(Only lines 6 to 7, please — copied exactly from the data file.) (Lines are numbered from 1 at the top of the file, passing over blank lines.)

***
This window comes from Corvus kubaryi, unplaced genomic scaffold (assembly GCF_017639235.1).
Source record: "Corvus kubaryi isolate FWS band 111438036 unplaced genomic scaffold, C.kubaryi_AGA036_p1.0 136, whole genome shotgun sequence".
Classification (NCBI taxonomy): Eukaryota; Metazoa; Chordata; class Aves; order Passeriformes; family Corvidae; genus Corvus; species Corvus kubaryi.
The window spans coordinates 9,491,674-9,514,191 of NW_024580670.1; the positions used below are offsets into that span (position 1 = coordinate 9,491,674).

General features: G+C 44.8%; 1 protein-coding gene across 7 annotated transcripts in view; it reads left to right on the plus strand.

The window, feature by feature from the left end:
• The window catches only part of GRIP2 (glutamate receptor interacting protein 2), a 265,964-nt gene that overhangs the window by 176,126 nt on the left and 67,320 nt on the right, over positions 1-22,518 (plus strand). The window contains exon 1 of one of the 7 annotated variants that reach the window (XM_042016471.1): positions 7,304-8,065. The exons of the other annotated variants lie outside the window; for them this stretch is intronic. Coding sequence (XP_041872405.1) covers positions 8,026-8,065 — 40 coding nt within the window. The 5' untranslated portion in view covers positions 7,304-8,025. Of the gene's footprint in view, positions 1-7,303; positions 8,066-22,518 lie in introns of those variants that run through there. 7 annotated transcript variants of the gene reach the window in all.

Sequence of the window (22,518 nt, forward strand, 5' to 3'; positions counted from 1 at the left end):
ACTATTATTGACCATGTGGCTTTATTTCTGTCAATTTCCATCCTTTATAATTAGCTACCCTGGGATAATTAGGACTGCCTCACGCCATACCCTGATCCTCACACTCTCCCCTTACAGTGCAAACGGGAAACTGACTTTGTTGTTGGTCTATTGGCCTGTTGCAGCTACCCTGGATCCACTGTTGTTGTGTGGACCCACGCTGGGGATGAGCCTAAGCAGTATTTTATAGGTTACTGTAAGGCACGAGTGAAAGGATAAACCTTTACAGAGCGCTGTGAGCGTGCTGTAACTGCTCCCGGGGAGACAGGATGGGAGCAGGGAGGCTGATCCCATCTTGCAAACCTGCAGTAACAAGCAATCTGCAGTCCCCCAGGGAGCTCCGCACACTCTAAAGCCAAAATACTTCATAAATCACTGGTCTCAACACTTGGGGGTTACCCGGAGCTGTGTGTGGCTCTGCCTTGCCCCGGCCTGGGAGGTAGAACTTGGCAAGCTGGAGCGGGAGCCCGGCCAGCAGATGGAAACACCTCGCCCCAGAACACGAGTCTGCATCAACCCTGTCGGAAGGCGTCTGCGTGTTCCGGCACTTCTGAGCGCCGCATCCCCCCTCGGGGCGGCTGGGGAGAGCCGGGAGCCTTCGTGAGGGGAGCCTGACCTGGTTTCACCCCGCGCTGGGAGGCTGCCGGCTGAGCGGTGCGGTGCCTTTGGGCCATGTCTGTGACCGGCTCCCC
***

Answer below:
The window, feature by feature from the left end:
• The window catches only part of GRIP2 (glutamate receptor interacting protein 2), a 265,964-nt gene that overhangs the window by 176,126 nt on the left and 67,320 nt on the right, over positions 1-22,518 (plus strand). The window contains exon 1 of one of the 7 annotated variants that reach the window (XM_042016471.1): positions 7,304-8,065. The exons of the other annotated variants lie outside the window; for them this stretch is intronic. Coding sequence (XP_041872405.1) covers positions 8,026-8,065 — 40 coding nt within the window. The 5' untranslated portion in view covers positions 7,304-8,025. Of the gene's footprint in view, positions 1-7,303; positions 8,066-22,518 lie in introns of those variants that run through there. 7 annotated transcript variants of the gene reach the window in all.